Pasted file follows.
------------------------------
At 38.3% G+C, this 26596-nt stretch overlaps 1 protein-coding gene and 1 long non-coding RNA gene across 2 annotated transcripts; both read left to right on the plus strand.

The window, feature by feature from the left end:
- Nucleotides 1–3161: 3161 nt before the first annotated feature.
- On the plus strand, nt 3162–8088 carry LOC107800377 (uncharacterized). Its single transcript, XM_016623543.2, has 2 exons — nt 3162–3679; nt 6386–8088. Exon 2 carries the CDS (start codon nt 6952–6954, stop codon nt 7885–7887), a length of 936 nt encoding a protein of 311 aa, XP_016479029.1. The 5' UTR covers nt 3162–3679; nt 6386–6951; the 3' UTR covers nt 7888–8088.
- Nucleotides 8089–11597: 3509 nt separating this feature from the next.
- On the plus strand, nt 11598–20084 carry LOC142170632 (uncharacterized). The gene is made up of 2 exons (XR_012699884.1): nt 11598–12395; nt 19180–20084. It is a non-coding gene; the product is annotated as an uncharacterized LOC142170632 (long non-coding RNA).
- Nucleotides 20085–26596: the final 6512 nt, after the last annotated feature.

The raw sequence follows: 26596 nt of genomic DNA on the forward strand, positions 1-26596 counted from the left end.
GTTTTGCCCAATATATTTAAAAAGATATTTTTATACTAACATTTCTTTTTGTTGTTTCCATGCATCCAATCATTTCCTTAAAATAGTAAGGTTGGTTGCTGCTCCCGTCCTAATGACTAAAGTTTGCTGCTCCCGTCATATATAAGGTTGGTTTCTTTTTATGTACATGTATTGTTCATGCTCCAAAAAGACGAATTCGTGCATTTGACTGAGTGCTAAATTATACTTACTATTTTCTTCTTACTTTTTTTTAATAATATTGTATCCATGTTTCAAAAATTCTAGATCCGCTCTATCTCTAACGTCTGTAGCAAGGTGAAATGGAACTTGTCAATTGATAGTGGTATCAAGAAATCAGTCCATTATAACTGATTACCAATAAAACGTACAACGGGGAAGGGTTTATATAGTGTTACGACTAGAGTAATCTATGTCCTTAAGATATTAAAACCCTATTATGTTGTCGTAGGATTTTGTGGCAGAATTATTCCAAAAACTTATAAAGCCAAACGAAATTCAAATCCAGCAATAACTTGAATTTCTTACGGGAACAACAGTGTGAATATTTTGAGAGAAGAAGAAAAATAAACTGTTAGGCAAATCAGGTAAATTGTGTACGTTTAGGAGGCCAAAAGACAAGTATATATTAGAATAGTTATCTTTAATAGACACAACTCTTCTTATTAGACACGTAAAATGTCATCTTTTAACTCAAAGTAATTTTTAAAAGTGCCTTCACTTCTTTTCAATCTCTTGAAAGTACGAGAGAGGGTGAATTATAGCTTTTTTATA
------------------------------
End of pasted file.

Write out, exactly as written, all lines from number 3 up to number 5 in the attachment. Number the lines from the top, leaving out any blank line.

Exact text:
- Nucleotides 1–3161: 3161 nt before the first annotated feature.
- On the plus strand, nt 3162–8088 carry LOC107800377 (uncharacterized). Its single transcript, XM_016623543.2, has 2 exons — nt 3162–3679; nt 6386–8088. Exon 2 carries the CDS (start codon nt 6952–6954, stop codon nt 7885–7887), a length of 936 nt encoding a protein of 311 aa, XP_016479029.1. The 5' UTR covers nt 3162–3679; nt 6386–6951; the 3' UTR covers nt 7888–8088.
- Nucleotides 8089–11597: 3509 nt separating this feature from the next.